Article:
- dessertspoon of fresh thyme
- dessertspoon of chopped roasted hazelnuts
Mixing the Sourdough starter dough
- mix together 1 tablespoon of active sourdough starter (see previous blog about how to refresh your starter and use to make dough) with 1/2 cup of water
- add 3/4 cup of white bread flour and stir until it is all hydrated
- cover with cling film or shower cap and leave over night
Mixing the Autolyse
- mix together 2 cups of flour with 3/4 cup of water, cover with a shower cap or cling film and leave overnight
Making up the final dough
- in the morning mix the 2 doughs together
- add 1/2 cup of warm water (bit warmer than blood temperature) and stir
- add 1 1/2 cups of white bread flour and stir well and cover
It should now look like this:
Folding the dough
- After 1/2 hour add 1/4 tsp salt and fold once by lifting up the side of the dough with a spoon and fold over (see previous blogs for details of folding method)
- fold again, each time adding another 1/4 tsp salt, until you have added 1 1/4 tsp of salt, then cover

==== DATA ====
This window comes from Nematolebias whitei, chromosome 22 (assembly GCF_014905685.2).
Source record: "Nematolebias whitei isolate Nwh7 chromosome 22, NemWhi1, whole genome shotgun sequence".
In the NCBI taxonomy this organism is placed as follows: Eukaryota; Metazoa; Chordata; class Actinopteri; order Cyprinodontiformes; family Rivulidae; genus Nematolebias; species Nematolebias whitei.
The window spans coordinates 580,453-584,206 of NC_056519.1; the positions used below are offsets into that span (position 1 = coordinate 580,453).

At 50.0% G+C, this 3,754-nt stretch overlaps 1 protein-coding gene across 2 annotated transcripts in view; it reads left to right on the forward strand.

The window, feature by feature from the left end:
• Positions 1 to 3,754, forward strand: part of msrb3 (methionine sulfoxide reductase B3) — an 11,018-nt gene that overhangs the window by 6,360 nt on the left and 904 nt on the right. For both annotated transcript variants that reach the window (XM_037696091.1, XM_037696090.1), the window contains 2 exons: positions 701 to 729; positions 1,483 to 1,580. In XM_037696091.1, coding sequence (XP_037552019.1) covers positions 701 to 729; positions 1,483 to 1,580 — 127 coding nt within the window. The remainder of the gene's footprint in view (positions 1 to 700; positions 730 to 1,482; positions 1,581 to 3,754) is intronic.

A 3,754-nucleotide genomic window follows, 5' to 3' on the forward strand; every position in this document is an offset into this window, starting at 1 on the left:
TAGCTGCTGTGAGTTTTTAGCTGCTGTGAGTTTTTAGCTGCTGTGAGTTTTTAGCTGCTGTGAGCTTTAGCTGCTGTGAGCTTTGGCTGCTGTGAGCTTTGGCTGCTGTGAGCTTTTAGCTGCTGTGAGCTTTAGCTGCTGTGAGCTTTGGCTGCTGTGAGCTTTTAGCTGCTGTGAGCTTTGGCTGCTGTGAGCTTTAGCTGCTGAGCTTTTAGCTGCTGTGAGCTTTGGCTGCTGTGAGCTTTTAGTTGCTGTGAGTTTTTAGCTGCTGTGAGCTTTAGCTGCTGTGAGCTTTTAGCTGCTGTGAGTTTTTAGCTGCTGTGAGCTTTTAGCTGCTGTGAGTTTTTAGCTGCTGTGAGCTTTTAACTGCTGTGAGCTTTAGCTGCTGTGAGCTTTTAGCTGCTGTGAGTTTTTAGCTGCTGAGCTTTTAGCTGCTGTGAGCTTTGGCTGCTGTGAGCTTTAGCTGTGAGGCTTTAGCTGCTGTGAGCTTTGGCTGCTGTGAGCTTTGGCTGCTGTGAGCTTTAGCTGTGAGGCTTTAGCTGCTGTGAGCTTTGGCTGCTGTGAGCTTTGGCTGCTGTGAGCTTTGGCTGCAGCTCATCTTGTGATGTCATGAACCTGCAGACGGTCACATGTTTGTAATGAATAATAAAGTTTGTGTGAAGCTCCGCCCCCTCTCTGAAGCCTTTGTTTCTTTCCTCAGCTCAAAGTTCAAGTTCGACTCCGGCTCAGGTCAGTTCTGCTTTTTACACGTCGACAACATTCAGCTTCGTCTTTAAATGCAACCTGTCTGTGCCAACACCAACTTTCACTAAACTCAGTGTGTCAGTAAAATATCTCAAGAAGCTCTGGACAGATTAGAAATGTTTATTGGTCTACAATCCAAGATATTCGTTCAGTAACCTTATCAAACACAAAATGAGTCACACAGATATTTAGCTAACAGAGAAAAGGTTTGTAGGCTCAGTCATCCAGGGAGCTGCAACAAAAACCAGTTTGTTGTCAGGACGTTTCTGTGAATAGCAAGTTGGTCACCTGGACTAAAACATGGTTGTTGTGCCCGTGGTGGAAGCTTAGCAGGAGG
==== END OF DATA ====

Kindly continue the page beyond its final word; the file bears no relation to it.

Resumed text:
- fold every 1/2 hour for the next 2 1/2 hours, covering once you have folded it
- then fold every hour for 3 hours until it starts getting puffy and billowy like this:
Adding the hazelnuts and thyme and folding on the counter top
- scrape dough out of bowl on to an un-floured (yes, I said un-floured) countertop, by this stage it shouldn’t be too sticky
- stretch it out into rectangle shape like this:
and then sprinkle on the thyme and hazelnuts:
- now stretch a little towards you from the bottom and fold so that the folded part covers about 2/3 of the dough
- now stretch and fold from the top and then do the same from the right and left sides:
- then put the dough back into the bowl, cover and leave for 1/2 hour
Shaping the final dough
- pour a little olive oil on your countertop and scrape the dough out on to it
- cut the dough in half with a dough scraper or knife
- pull each half of the dough into a rectangle about 1 1/2 cm thick with your fingers
- place on prepared cooky sheets lined with baking parchment with a thin covering of olive oil
- drizzle with olive oil and sprinkle with a little sea salt
- leave for 20minutes, while you pre-heat the oven to 245 degrees C
Baking the dough
- once the oven has preheated to 245, put a small baking dish with 2 cups of boiling water in the lower part of the oven
- turn oven down to 210 degrees and bake for 20 to 30 minutes until the bread is nicely browned on the top and crisp on the bottom ( I baked each loaf separately)
- take out of the oven an cool on a wire wrack
then slice and enjoy!